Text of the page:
Following up on the successful completion of the National Three Peak Challenge, (ok…. arguably successful) I had another chance a couple weeks later to ride the “highest peak” kick I have been on since Ben Nevis last October. This time during a 3-day weekend to Dublin, Ireland. However, the tallest mountain in the Republic of Ireland is completely on the opposite end of the island in Kerry Country, about a 4-1/2 hour drive from Dublin. While it is doable during a Saturday to Monday trip, it certainly wouldn’t leave much time to savor the experience or do much else.
When most tourists visit Dublin, probably a majority of them are oblivious to the fact that Northern Ireland is less than 2 hours away. I must admit personally, Northern Ireland has never been on my touristic radar. The concept that I have of Ireland with the lush landscape and the music has always been in the context of the Republic of Ireland.
I was very excited when I discovered that the highest peak in Northern Ireland is not far across the border with the Republic of Ireland near the coastal town of Newcastle. Slieve Donard at 850m in elevation is actually only the 10th highest peak on the entire Irish island. (Note: this ranking seems to vary by website but I will go with this one) But it has the 4th highest elevation gain. This is due to the fact that it sits close to the sea, so the base of the mountain is barely above sea level. In one shot, I would get to visit a new country and climb it’s highest mountain in the same day.
Slieve comes from the Irish word Sliabh meaning mountain. Saint Donard is a figure of folklore who was supposedly a missionary during the era of the Christianization of Ireland from the 5th to the 8th centuries. He was also a follower of Saint Patrick. The mountain certainly has held significant importance to the ancient people of Ireland as two burial cairns dating from 5000 years ago are still visible at the peak.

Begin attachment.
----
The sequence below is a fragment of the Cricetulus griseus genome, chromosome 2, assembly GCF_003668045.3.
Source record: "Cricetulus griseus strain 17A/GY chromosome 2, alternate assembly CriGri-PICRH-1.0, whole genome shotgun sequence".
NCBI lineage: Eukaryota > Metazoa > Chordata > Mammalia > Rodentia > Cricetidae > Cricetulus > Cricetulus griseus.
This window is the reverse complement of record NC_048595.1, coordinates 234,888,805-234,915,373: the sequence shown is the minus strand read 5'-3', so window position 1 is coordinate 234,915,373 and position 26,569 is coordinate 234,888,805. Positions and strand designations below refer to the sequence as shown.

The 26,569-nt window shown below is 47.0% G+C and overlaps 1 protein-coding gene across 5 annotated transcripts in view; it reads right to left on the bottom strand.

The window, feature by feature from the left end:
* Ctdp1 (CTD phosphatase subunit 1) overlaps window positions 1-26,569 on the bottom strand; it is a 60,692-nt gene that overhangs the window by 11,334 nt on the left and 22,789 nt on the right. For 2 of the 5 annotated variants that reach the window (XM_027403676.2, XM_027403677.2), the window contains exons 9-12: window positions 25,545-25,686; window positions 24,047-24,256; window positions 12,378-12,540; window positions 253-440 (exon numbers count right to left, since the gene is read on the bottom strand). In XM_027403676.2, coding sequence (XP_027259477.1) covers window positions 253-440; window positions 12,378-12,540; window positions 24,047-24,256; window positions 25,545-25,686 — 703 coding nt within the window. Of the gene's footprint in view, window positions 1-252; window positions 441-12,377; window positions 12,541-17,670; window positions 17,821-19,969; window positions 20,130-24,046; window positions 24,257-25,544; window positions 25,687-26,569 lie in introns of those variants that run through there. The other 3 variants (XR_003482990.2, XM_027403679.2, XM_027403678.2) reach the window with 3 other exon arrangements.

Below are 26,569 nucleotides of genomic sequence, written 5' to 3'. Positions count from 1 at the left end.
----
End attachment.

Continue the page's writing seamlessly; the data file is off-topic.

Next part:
This hike is very straightforward. Park at the Slieve Donard parking lot and follow the same trail up and back.
- Starting Point: Slieve Donard parking lot
- Ending Point: Slieve Donard parking lot
- Distance: 10.2 km
- Time: 2 hours 26 minutes
- Eating Point: None
From the parking lot, it is an unremarkable hike uphill through the forest. Getting to the edge of the treeline and seeing the valley open up gives the first great views of the hike.
Further up the valley when Slieve Donard comes into view. I used the view for a beer photo of a can of Harp lager. Harp was being brewed in the town of Dundalk, which is near the border of Northern Ireland, for over 50 years until the production was moved to the Guinness brewery in Dublin in 2013. Northern Ireland remains a big market for Harp and was the beer recommended by some students in a supermarket when I asked them to point me towards the Budweiser of Northern Ireland.
Approaching the end of the valley, the climb up to the ridge becomes visible.
Up on the ridge, there is a great view of the valley with Newcastle in the distance.
The way to the peak is along the wall.
At the peak, I popped open that can of Harp lager and had a look over the Mourne mountains.
Also here I took a photo of a bottle of Hen, Cock, & Pigeon Rock beer by Whitewater Brewery which is located north of Newcastle in the town of Castlewellan. The beer is named after three peaks in the Mourne mountains.
Climbing back down, I would recommended taking the opposite side of the wall to avoid the hikers climbing up.
This hike was done on the Sunday of a 3-night stay in Ireland. This hike was combined with a Saturday driving tour of County Meath in the Republic of Ireland. I stayed in the small village of Stamullen which gave good access to the M1 running south towards Dublin airport and north towards Belfast and Northern Ireland. I will write about the County Meath drive in another post. It would have been icing on the cake to have visited the Whitewater Brewery, but their tours are on Friday and Saturday. Nevertheless, back in Stamullen, I enjoyed the Hen, Cock, & Pigeon Rock beer in my Airbnb as I basked in completing my third highest mountain of the U.K. countries in the month of May after Scafell Pike and Mount Snowdon a couple of weeks earlier.